Informing & Supporting Thyroid Patients Since 1985

Thyroid Disorders & Treatments Hypothyroidism

The most common problem—Hypothyroidism

More than three quarters of the people suffering from an underactive thyroid don't know it and have never been treated — and this means some 8 million Americans.

If you are running on too little thyroid hormone, your whole metabolism is "low." You may feel run down, slow, depressed, sluggish, cold, and tired. Your hair may be brittle, your skin dry and itchy, your muscles crampy.

The most common cause of low thyroid production is an autoimmune disease called Hashimoto's thyroiditis in which your lymphocytes make antibodies which slowly and gradually disable the hormone-producing cells in your thyroid gland.

Diagnosis is easily made with a simple blood test, measuring the amount of thyroid stimulating hormone (TSH) from your pituitary gland. A high TSH shows that the pituitary is trying to tell your thyroid to raise your hormone level—and that it needs to be raised. If your TSH is high, other tests measuring thyroxine (T4) and other thyroid levels can sort out the severity of the condition.

Treatment is also straightforward. The missing thyroid hormone is replaced in pill form, usually as pure thyroxine. Once the body has the hormone it needs, you should feel well. Rechecking the TSH level periodically will tell whether your thyroid dose is right.

New research suggests that for some people a mixture of thyroid hormones (T4 and T3) may be better and help them feel more normal. This is a hot topic among thyroid researchers today so keep in touch with your doctor and check our website periodically for updates about this.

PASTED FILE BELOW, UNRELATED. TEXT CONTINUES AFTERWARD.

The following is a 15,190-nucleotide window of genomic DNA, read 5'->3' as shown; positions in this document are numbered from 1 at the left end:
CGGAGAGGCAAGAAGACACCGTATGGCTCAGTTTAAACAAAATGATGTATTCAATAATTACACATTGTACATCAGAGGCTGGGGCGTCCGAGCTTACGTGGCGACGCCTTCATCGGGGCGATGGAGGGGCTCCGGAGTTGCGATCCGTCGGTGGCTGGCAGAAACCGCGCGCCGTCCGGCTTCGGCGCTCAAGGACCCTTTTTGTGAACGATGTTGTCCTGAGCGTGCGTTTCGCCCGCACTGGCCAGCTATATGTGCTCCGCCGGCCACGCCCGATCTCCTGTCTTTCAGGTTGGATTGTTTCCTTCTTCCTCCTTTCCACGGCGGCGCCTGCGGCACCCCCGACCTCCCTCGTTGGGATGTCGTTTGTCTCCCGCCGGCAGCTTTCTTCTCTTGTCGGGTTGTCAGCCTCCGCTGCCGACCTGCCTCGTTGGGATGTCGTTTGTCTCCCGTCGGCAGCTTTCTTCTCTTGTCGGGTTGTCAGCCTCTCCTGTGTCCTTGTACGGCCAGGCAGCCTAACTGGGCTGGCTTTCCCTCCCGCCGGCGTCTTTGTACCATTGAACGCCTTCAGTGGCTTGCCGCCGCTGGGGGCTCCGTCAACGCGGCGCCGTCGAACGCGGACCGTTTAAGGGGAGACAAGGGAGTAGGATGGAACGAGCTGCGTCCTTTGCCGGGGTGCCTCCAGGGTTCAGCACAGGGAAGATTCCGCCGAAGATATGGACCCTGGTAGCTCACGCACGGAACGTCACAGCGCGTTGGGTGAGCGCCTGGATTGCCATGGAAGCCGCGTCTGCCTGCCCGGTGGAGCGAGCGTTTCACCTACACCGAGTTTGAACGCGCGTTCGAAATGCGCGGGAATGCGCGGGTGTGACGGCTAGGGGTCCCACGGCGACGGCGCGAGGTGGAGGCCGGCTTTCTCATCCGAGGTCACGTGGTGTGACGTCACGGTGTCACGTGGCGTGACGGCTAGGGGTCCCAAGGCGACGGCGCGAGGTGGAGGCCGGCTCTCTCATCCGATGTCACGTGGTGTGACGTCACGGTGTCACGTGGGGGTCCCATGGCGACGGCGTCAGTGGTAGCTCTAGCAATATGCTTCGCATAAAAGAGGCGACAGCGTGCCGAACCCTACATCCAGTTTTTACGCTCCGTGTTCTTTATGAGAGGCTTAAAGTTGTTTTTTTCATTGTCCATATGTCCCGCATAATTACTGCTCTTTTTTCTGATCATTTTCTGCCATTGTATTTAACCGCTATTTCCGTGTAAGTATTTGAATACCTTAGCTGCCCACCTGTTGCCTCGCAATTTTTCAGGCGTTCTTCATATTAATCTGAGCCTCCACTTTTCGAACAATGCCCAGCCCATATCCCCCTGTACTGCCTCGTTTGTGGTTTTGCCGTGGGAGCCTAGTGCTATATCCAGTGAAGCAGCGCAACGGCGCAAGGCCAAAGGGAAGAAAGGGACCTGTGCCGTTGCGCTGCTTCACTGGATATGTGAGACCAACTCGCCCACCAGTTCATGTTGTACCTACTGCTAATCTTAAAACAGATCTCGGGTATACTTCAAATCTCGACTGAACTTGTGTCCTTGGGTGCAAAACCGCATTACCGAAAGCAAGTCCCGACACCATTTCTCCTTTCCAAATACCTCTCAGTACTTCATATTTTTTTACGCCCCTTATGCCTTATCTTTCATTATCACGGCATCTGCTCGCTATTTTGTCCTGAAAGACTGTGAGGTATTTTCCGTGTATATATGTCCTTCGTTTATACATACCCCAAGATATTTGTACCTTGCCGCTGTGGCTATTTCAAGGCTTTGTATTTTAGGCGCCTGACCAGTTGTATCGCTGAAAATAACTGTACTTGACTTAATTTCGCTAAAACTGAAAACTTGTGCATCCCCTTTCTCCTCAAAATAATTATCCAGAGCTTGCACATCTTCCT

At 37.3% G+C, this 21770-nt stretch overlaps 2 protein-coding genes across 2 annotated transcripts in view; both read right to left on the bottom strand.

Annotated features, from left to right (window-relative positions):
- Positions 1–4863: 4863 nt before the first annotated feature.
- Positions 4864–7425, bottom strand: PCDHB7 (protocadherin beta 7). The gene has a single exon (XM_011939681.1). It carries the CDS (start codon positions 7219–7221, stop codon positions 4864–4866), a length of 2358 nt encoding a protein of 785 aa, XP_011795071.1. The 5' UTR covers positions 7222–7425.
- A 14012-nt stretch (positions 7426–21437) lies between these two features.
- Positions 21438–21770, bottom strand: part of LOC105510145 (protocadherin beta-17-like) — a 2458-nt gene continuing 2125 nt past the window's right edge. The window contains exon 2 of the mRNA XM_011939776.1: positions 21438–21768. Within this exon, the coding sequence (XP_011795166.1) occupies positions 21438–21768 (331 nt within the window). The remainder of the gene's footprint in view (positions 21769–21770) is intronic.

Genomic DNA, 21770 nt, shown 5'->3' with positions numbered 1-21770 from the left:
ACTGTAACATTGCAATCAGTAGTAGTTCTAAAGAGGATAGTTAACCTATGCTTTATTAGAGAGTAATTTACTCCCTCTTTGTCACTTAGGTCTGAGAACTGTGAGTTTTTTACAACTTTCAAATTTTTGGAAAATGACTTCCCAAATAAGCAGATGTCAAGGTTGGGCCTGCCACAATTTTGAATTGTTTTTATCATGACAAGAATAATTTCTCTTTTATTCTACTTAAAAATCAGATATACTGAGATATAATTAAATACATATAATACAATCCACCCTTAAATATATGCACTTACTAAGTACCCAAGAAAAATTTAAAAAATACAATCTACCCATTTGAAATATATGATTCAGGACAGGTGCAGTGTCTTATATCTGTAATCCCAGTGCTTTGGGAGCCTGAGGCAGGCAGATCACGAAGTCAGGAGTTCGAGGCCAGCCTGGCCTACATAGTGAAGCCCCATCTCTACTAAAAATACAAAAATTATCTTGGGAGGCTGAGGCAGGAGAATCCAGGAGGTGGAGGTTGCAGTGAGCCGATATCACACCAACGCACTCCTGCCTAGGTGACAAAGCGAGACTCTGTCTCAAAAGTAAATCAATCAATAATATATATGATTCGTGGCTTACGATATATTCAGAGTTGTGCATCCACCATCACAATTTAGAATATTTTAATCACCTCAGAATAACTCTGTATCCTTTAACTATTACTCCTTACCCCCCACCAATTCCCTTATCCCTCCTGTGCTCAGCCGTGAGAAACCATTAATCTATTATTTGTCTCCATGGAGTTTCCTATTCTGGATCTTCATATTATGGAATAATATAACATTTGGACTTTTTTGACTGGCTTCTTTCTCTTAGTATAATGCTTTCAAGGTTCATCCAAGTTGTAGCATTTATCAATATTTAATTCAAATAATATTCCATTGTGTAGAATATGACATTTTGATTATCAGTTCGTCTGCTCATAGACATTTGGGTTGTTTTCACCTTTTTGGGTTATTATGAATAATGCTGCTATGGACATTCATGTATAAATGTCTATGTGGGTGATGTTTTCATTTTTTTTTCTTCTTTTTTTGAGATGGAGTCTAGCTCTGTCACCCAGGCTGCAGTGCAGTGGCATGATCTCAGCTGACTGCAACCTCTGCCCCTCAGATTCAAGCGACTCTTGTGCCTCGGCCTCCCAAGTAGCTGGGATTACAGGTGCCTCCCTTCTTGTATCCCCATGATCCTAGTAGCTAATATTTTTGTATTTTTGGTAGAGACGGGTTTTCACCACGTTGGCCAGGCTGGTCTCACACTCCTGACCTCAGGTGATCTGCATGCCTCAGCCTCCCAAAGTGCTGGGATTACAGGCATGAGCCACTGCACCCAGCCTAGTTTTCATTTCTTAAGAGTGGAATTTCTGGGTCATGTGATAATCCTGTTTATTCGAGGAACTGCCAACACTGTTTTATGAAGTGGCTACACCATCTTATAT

In rare cases, the pituitary gland is the problem, not the thyroid. Here treatment must be directed toward the pituitary in addition to supplying the needed thyroid hormone.

Iodine deficiency can be a cause of hypothyroidism and many serious physical and mental problems if the diet is deficient and iodine is not available through iodized salt and other sources. This is not a problem in the US and most developed countries, but worldwide it is the commonest cause of thyroid disease including hypothyroidism.

Older people are at risk of having this problem occur unrecognized later in life. Seventeen percent (17%) of women and 8% of men have hypothyroidism by age 60. The cause is still Hashimoto's disease in most cases, however, this is especially common in older folks.

Newborns are now tested in the US and most developed countries so thyroid difficulties are caught at birth. One in 3500 babies born in the US today have no thyroid gland and needs treatment by 2 months of age to prevent permanent mental and physical damage. Fortunately, an under-performing or missing thyroid gland can be supplemented at once with the needed thyroxine.

Other family members may share the genes that leads to hypothyroidism. This means they are more likely to have thyroid problems, and also thyroid-related conditions like diabetes, pernicious anemia, depression, arthritis, a variety of skin disorders, and even carpal tunnel syndrome.

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